Awaji’s historic castle walls set for restoration project
December 4, 2021
SUMOTO, Hyogo — Old stone walls damaged by disasters and aging will be completely repaired at the ruins of a castle on Awaji Island.
Sumoto Castle is a mountain fortress built on top of Mt. Mikuma at an elevation of about 130 meters in Sumoto, Hyogo Prefecture. It was built by a warlord in the 16th century during the nation’s warring states period.
Most of the castle buildings were demolished by the 20th century after the end of the Tokugawa shogunate. What now stands on the top of the mountain is a symbolic castle tower built in the early 20th century to commemorate Emperor Showa’s ascension to the throne.
The concrete building is not a real castle tower based on historical facts, but the stone walls surrounding it are said to have been built between 1585 and 1609 and have great historical value.
Most of them were made of natural stones from Mt. Mikuma that were piled up to form a wall without cutting the stone or other processing. The castle ruins were designated as a national historic site in 1999. The remains, which stretch about 800 meters east to west, convey the romance of history to the present.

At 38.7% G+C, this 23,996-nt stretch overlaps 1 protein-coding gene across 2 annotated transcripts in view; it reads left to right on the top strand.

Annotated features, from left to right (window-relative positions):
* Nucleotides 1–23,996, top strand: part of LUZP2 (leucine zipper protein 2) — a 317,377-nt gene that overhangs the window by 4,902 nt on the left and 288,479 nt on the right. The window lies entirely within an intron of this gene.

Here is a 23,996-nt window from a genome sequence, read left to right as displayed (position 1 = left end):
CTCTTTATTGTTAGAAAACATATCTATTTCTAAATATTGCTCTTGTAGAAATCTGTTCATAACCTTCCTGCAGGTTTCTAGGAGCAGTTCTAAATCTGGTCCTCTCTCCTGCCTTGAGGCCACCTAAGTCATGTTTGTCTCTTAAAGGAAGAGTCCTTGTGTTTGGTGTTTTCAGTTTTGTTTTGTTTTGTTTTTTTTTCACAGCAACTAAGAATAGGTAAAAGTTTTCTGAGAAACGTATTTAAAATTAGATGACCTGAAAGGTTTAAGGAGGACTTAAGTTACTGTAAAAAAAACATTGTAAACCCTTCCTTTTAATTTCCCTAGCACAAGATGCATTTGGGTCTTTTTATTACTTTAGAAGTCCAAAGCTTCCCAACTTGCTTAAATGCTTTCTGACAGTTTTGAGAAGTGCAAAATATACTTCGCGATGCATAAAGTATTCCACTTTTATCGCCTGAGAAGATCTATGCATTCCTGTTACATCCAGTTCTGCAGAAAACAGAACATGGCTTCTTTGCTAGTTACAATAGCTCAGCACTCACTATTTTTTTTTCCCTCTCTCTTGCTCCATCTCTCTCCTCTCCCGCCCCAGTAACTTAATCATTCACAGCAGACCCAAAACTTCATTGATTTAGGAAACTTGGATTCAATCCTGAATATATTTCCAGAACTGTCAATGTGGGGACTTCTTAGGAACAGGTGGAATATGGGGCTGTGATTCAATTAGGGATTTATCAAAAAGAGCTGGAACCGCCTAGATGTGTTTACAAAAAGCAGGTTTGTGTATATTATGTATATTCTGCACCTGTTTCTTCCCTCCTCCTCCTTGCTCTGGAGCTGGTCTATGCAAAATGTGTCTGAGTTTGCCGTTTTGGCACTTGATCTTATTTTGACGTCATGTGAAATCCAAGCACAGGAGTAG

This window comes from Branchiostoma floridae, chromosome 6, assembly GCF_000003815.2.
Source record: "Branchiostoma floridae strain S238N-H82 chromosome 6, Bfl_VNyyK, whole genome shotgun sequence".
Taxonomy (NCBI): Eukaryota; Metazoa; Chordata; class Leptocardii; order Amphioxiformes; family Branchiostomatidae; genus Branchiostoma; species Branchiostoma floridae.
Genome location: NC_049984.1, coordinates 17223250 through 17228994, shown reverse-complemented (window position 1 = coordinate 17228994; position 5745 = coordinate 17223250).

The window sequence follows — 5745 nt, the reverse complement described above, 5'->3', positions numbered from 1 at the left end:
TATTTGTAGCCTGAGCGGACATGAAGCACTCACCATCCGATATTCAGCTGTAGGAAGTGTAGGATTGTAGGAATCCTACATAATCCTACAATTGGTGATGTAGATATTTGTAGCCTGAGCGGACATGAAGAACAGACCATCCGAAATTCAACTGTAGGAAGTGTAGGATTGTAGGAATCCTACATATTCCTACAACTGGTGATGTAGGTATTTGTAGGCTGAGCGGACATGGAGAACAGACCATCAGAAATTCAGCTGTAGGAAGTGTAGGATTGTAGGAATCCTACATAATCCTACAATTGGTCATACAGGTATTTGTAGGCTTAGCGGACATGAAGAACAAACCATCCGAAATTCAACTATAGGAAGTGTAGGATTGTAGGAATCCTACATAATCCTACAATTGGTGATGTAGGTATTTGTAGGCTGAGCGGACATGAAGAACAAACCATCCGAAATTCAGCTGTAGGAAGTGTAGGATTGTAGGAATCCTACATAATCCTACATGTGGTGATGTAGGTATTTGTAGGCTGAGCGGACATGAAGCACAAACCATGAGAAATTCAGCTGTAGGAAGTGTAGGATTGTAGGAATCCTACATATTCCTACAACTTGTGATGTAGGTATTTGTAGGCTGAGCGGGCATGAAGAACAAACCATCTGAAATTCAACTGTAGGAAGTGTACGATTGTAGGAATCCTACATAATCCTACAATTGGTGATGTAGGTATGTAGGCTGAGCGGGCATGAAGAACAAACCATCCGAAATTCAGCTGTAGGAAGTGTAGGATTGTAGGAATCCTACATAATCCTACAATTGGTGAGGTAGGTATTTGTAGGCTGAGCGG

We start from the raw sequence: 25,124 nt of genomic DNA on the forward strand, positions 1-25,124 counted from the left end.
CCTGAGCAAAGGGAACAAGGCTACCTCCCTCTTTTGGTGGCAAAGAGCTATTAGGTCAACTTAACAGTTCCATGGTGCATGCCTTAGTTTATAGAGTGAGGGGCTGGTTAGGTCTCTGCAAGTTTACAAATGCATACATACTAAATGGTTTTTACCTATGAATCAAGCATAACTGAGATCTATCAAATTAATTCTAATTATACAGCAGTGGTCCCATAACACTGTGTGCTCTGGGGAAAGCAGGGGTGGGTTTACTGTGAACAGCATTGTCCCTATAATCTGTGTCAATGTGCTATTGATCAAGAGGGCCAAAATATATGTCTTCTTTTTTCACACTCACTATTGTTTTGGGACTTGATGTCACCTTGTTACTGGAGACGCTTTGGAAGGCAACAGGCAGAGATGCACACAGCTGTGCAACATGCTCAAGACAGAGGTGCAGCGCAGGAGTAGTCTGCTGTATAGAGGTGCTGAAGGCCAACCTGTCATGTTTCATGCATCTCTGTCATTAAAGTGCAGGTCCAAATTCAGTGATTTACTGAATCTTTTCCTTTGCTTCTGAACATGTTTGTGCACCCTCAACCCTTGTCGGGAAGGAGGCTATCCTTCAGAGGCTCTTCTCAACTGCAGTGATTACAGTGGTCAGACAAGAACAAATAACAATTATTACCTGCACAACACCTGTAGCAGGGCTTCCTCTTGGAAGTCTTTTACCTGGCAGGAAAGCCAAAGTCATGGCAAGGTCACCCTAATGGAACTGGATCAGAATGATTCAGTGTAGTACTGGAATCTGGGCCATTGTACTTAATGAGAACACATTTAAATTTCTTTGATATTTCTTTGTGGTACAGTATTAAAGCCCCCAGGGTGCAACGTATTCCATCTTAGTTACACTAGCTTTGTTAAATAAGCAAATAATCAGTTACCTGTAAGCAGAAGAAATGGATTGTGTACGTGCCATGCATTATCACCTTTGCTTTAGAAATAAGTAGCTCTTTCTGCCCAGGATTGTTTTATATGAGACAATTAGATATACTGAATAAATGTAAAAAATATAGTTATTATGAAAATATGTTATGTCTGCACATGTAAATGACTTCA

However, in addition to weathering over the years, the 1995 Great Hanshin Earthquake has loosened some parts and cracked some stones in the walls. In recent years, the area near the center part of the castle has been closed to the public due to the high risk of collapse.
The stone walls were scheduled to be taken apart this summer for repairs, but just before they could be, on Aug. 18, heavy rains collapsed the central part.
The Sumoto city government is working on a 10-year plan starting in April this year. The collapsed sections will be repaired in about two years, and other areas will also be improved, according to the plan.
Restoring a stone wall usually means carefully removing the stones one at a time and then putting them back after filling in the missing parts. However, parts of the piled-up rock walls at Sumoto Castle have collapsed and broken apart, which will force restoration staff to do more time-consuming work — they will have to fit the collapsed stones together like a puzzle while looking at photos taken before the collapse.
The basic restoration plan states dangerous areas will be repaired as soon as possible, and information boards and rest areas will also be installed. The disassembly of the stone walls will begin soon.
Metal plates have already been laid for heavy machinery to pass through, and scaffolding has been erected in preparation for the restoration work. The grass in the area has been cut as well, improving the view.
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